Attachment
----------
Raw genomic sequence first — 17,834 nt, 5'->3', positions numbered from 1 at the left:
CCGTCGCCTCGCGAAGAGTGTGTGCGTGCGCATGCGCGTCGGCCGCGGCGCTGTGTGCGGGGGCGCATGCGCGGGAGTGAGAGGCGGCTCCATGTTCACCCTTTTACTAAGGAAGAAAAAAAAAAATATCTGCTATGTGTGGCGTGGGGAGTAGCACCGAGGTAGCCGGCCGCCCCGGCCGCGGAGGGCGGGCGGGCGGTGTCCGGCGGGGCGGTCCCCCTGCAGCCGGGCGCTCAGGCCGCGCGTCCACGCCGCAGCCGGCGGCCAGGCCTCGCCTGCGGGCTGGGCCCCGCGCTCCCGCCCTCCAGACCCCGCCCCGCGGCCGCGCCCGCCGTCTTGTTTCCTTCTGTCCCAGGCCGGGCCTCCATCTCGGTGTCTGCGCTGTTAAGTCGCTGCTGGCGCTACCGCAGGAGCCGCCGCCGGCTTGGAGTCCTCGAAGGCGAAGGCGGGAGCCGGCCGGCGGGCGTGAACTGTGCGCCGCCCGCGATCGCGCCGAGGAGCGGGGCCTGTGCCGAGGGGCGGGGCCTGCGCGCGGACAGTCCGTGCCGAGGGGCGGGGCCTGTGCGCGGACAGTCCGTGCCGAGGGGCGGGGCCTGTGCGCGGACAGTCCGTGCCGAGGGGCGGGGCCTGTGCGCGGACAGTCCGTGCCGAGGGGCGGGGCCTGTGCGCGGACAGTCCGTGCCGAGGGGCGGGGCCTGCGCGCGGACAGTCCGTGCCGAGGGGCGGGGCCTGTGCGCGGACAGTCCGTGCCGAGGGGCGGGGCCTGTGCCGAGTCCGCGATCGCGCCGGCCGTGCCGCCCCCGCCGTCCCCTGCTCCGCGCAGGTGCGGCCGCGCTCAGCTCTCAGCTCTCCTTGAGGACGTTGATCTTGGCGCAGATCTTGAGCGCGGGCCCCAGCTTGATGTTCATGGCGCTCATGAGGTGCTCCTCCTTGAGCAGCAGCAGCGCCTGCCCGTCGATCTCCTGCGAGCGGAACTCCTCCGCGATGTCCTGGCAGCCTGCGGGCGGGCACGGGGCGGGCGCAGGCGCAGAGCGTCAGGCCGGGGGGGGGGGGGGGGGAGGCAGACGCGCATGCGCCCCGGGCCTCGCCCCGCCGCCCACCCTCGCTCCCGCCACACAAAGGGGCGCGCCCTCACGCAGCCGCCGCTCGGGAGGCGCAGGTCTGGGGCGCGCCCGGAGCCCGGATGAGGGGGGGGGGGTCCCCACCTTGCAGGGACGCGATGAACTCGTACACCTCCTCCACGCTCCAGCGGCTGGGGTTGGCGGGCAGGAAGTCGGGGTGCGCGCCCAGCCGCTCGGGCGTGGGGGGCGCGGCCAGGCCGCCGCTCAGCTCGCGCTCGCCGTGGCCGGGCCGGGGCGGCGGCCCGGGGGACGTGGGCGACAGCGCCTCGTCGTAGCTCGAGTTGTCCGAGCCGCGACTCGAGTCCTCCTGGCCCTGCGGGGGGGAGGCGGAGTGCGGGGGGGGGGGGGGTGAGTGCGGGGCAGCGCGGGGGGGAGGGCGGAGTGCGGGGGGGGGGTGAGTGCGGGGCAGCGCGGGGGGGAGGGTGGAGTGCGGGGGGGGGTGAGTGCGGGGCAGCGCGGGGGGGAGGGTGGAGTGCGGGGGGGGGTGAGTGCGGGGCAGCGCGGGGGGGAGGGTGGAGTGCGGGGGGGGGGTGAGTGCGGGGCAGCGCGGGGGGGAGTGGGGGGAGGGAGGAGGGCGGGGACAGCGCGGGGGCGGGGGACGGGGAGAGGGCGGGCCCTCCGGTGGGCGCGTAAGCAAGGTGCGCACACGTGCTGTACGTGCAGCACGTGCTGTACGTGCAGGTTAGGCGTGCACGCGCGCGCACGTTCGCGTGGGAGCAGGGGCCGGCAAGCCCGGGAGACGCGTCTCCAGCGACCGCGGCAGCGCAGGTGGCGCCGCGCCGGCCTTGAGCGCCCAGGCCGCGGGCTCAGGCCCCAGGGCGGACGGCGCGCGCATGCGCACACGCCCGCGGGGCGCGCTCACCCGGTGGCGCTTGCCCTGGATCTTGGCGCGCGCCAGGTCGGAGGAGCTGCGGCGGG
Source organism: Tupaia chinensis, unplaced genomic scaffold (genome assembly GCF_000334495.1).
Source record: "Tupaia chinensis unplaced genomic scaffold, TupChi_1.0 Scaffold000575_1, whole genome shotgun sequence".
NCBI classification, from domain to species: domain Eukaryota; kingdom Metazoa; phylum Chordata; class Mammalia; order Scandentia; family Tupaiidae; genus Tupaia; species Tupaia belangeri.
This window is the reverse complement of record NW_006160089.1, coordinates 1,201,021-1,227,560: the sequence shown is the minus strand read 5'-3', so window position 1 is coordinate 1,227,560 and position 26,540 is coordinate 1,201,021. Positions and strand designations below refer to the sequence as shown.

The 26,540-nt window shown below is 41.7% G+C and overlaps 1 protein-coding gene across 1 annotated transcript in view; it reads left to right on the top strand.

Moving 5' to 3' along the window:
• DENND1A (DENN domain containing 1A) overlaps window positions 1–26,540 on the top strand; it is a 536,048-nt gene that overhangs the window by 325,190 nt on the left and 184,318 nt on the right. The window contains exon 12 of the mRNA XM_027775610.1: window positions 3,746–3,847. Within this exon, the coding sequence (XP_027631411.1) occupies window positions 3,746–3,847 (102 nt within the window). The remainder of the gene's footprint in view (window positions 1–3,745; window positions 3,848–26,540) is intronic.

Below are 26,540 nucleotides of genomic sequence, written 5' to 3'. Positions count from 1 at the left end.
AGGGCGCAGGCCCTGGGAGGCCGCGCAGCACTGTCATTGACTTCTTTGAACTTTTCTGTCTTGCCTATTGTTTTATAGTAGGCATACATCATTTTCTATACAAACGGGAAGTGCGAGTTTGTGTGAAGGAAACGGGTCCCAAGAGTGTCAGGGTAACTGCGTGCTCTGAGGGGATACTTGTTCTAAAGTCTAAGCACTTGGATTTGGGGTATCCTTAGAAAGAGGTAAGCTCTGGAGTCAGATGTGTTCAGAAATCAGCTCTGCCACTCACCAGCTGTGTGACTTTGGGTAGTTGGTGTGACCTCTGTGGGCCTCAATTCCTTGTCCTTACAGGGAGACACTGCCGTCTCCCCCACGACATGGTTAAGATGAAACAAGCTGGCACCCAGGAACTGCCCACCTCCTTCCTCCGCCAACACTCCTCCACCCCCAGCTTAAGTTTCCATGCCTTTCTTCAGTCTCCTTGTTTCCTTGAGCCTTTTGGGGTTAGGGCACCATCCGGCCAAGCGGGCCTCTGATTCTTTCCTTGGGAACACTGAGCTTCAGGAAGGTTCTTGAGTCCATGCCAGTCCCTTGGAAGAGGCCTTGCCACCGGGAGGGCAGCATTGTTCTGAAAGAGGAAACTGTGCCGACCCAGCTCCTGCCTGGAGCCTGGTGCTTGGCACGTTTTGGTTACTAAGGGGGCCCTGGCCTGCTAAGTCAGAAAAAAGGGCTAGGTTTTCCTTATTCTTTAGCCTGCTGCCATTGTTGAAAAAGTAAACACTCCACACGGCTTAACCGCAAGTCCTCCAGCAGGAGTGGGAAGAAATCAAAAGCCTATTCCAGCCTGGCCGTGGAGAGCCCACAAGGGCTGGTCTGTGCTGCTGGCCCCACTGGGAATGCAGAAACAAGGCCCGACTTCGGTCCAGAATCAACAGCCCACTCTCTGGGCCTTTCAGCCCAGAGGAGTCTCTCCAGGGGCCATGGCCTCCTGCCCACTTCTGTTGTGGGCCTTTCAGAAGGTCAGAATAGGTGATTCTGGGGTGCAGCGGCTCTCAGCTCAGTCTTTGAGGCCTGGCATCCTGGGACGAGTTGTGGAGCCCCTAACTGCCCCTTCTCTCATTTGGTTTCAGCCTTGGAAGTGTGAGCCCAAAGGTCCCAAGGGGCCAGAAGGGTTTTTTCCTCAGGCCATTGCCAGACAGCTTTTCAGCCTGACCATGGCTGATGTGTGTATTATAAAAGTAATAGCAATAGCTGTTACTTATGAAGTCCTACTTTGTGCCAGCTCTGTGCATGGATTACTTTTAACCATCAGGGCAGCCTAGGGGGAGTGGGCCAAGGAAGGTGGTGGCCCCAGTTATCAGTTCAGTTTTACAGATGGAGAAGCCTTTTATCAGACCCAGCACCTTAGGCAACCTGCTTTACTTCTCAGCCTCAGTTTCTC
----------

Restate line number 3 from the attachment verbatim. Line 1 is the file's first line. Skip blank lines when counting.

Source organism: Tupaia chinensis, unplaced genomic scaffold (genome assembly GCF_000334495.1).